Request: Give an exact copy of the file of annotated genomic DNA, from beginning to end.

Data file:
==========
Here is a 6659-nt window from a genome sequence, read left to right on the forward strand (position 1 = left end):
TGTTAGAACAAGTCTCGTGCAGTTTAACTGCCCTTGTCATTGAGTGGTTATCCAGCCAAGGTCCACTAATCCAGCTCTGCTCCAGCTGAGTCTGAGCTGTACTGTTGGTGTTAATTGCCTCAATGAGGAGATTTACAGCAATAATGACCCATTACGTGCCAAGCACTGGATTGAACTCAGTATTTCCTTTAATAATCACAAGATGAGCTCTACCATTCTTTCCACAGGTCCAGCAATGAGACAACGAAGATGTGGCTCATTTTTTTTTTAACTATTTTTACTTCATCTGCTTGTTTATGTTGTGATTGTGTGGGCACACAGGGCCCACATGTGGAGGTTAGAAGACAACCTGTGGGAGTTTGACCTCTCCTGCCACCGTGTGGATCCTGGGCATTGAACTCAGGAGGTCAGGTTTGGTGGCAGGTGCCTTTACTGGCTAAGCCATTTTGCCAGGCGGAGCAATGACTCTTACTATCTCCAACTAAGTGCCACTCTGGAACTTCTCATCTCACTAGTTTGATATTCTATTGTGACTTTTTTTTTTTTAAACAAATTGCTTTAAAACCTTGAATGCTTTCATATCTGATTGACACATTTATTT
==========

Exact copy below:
Here is a 6659-nt window from a genome sequence, read left to right on the forward strand (position 1 = left end):
TGTTAGAACAAGTCTCGTGCAGTTTAACTGCCCTTGTCATTGAGTGGTTATCCAGCCAAGGTCCACTAATCCAGCTCTGCTCCAGCTGAGTCTGAGCTGTACTGTTGGTGTTAATTGCCTCAATGAGGAGATTTACAGCAATAATGACCCATTACGTGCCAAGCACTGGATTGAACTCAGTATTTCCTTTAATAATCACAAGATGAGCTCTACCATTCTTTCCACAGGTCCAGCAATGAGACAACGAAGATGTGGCTCATTTTTTTTTTAACTATTTTTACTTCATCTGCTTGTTTATGTTGTGATTGTGTGGGCACACAGGGCCCACATGTGGAGGTTAGAAGACAACCTGTGGGAGTTTGACCTCTCCTGCCACCGTGTGGATCCTGGGCATTGAACTCAGGAGGTCAGGTTTGGTGGCAGGTGCCTTTACTGGCTAAGCCATTTTGCCAGGCGGAGCAATGACTCTTACTATCTCCAACTAAGTGCCACTCTGGAACTTCTCATCTCACTAGTTTGATATTCTATTGTGACTTTTTTTTTTTTAAACAAATTGCTTTAAAACCTTGAATGCTTTCATATCTGATTGACACATTTATTT